The Cost/Benefit Analysis of Expatriatism
I’ve been reading a bit from people like Simon Black and I think there is a lot of truth in what they are saying, although it has been getting a bit Alex Jones lately and there is some hypocrisy creeping in. I really don’t get the american obsession with owning guns, I’m not anti-government and I think most investors are not productive members of society, they are in fact part of the problem. However he makes an excellent point with this quote.
The idea is simply to be able to choose… to make an honest and complete appraisal of the situation and decide from an entire universe of options– “are the financial and freedom costs I’m paying in this country worth the lifestyle benefits, especially considering the future trends and my international options?” Weighing the options and making a conscious, informed decision to stay in one’s current situation with a solid backup plan is certainly a valid choice. Sentencing oneself to geographic captivity out of ignorance, indolence, or arrogance, however, especially without a credible backup plan, is just plain foolish.
I often hear people say we are fortunate to be in this country. The fortune to me is being from this country and the fact that it can afford me being more fortunate out of it than in it. I think there is something inherently desirable about being an expat. Friends and family who have little or no desire to travel or live abroad boast of their friends and family who do. Come to think of it, that is just more keeping up with the Jones’ bragging. If they are in Europe, US, Singapore, etc they are boasting of perceived financial success. Others in places like Thailand, Vietnam and Central American/Caribbean countries are acknowledged as having more desirable lifestyles.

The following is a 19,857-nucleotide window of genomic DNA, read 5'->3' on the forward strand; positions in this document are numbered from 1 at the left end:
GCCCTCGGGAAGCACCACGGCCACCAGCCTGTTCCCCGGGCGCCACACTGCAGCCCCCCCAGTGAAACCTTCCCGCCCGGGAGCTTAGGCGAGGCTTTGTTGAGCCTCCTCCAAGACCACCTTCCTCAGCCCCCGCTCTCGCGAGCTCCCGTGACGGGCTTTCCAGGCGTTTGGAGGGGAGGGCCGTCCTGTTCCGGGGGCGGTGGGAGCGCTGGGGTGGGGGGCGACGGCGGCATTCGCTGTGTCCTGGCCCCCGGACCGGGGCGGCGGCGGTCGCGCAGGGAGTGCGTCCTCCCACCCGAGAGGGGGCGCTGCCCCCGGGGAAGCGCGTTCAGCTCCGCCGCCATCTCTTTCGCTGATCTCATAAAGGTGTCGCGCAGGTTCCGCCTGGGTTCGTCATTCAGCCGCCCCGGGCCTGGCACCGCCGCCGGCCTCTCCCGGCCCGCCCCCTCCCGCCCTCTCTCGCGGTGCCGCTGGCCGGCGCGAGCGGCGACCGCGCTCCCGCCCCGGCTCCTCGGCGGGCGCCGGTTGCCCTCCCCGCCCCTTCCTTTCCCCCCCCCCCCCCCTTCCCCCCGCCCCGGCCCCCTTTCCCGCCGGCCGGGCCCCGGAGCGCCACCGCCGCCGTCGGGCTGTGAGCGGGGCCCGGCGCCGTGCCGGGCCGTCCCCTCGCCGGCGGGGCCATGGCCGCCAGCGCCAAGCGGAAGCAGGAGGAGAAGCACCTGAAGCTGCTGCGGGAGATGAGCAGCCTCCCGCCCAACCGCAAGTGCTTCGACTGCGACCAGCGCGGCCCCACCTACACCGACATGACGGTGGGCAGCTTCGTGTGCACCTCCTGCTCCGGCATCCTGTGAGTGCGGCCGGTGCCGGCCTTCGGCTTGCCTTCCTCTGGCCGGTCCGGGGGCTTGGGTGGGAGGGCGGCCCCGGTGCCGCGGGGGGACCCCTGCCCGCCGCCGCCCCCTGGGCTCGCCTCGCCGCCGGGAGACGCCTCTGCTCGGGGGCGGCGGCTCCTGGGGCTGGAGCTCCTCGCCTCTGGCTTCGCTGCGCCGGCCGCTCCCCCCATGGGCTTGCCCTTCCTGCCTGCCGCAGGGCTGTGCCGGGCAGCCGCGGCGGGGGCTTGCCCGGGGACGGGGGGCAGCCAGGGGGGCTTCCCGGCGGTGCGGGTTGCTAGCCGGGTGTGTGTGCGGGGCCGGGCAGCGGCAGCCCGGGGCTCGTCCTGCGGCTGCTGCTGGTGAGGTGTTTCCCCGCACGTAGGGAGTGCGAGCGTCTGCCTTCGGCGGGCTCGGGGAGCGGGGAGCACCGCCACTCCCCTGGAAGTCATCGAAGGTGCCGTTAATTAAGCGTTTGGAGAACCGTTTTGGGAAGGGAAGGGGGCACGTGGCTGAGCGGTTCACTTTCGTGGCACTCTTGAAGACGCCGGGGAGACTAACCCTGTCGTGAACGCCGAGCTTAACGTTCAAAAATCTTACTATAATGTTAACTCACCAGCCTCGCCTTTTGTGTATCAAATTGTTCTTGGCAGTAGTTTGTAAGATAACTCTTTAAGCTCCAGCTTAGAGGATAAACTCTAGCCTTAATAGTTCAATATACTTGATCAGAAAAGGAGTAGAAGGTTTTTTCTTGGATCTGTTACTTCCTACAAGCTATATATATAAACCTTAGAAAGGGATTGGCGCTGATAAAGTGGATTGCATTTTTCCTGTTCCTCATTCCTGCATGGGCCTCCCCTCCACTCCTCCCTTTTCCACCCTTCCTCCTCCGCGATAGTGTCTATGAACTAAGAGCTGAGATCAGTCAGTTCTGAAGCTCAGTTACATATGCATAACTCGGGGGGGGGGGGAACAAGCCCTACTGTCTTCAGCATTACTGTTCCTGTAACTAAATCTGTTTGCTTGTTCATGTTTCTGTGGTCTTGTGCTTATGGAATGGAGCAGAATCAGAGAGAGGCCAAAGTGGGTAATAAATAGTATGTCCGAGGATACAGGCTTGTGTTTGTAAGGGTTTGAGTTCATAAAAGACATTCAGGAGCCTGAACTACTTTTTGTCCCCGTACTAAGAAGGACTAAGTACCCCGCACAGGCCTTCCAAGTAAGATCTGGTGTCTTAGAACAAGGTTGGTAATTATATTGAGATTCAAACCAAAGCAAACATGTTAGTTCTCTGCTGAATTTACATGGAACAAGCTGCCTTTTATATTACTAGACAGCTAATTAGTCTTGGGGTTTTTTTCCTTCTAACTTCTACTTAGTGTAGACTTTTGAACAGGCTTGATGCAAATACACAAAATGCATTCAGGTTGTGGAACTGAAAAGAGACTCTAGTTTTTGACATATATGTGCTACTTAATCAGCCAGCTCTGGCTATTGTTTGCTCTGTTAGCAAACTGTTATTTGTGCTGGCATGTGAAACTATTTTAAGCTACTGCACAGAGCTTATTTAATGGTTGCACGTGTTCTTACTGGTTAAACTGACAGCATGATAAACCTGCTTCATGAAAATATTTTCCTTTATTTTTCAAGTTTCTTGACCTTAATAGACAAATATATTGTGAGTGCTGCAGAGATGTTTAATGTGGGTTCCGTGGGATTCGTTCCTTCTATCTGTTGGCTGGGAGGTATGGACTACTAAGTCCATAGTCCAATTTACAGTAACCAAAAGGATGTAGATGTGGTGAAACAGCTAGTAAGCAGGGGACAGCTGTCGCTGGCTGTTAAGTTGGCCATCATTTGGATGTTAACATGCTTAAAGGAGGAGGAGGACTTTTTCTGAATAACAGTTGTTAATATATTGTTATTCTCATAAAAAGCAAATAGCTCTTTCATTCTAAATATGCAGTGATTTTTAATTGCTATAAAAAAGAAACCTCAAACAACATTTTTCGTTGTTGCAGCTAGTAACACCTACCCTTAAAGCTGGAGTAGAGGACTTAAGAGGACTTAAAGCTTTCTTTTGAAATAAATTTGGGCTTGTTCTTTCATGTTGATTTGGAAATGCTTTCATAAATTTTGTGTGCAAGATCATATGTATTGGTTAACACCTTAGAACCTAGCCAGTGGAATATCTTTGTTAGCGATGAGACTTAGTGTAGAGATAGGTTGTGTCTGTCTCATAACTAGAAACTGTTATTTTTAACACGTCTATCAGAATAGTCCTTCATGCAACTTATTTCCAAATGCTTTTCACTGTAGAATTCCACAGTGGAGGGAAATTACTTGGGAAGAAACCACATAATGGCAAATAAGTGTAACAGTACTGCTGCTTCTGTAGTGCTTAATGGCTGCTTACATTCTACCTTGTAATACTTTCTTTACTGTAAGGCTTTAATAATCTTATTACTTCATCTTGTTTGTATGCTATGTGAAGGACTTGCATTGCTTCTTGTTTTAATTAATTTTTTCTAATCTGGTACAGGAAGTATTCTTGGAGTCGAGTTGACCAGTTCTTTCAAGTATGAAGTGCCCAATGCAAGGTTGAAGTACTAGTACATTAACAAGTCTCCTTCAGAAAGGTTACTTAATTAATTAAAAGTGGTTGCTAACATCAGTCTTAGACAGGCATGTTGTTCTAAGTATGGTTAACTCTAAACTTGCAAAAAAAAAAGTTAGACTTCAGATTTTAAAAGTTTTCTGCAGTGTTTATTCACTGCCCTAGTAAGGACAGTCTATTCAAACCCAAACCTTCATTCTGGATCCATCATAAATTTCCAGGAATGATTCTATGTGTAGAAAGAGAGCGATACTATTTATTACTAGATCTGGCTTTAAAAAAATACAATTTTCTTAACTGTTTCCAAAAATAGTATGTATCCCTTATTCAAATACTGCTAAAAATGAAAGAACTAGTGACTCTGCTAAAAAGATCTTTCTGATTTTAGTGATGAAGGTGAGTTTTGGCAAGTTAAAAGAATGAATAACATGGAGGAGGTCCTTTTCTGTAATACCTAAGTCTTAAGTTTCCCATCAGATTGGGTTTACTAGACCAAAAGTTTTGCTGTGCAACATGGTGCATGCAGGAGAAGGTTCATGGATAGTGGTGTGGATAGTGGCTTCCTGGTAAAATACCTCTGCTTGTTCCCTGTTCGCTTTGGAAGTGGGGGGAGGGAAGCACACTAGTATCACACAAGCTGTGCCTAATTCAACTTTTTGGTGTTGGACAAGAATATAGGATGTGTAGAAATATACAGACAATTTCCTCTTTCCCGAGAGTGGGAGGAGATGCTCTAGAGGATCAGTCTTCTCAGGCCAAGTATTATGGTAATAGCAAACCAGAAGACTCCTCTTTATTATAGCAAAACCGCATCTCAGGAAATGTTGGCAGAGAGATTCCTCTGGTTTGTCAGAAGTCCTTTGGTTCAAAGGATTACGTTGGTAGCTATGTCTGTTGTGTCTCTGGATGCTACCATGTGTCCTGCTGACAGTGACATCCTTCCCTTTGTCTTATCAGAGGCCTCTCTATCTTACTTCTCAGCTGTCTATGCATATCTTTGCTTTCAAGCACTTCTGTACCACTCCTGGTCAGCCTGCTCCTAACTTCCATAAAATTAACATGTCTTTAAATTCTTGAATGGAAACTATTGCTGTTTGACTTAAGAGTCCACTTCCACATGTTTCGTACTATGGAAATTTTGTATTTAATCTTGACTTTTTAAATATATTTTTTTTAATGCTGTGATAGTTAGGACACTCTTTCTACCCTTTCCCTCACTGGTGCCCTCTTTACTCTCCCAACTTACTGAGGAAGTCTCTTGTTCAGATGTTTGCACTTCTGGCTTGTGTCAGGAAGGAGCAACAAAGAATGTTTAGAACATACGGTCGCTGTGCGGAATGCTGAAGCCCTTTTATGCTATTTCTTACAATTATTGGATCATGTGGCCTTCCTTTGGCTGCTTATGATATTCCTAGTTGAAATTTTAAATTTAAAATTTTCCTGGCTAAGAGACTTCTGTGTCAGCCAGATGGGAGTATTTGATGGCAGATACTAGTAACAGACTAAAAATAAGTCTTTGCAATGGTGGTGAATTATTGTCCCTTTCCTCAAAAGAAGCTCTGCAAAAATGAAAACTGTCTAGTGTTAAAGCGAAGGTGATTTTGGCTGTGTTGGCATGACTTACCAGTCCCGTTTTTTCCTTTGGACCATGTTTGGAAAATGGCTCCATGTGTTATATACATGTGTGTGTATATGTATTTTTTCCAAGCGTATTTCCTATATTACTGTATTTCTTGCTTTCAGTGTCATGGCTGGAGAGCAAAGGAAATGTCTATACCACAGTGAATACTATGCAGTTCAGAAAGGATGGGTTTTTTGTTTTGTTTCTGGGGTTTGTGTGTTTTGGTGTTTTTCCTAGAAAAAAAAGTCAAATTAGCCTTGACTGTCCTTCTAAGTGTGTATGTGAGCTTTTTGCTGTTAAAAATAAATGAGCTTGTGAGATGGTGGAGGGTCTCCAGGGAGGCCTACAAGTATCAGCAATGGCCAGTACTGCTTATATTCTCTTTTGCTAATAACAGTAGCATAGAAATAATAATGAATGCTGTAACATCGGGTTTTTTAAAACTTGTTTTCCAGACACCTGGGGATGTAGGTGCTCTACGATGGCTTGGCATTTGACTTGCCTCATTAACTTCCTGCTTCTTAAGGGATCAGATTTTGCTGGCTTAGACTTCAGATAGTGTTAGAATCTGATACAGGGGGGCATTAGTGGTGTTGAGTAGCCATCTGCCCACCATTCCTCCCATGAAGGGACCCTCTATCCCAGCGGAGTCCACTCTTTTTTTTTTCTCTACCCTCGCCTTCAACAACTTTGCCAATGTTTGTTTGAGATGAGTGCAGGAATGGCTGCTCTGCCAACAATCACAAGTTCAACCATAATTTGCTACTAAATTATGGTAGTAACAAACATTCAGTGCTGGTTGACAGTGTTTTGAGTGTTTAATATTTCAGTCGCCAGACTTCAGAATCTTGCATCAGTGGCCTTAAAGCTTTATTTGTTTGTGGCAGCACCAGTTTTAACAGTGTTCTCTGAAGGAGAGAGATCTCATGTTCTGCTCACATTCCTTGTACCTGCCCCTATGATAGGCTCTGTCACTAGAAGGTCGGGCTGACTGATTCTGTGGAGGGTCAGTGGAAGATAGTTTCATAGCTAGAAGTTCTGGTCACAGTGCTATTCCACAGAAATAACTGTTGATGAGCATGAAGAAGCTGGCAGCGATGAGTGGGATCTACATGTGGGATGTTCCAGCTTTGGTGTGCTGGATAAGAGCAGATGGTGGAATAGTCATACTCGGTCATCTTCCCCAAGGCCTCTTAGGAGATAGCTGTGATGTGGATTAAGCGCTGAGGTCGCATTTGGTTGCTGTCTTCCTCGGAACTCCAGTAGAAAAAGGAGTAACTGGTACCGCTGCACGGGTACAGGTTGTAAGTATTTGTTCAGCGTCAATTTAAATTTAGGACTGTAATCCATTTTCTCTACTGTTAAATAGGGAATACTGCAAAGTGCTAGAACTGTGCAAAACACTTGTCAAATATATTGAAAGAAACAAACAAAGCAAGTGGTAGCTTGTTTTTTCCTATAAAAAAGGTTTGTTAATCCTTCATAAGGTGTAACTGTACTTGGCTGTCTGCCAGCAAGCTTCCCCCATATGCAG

Anyway the point of this post is to point out that there might be a bunch of reasons to expatriate that we don’t consider. The digital nomad thing is appealing for sure but avoiding increasing taxes, nanny states, rising costs of living tips the pros/cons list too far to ignore it in my book. I’m under no illusion of Australia being the best country in the world, shockingly I feel no allegiance to it because of accident of birth. I know that the alternatives places I choose can/will face many of the same problems. But right now, I’m in a rut and the way out is north.
The final question is where? I don’t want to set anything in stone but Bali looks like a good first stop, ultimately Vietnam and Cambodia would be in the mix afterwards. I’m not so sure about Thailand, but I’m not ruling it out and in reality it will eventually happen.
More new posts? It’s not that I haven’t written any, I have, but I’ve got to the end of them and decided either the writing was just crap or the tone was overly negative. So look out for more coming soon.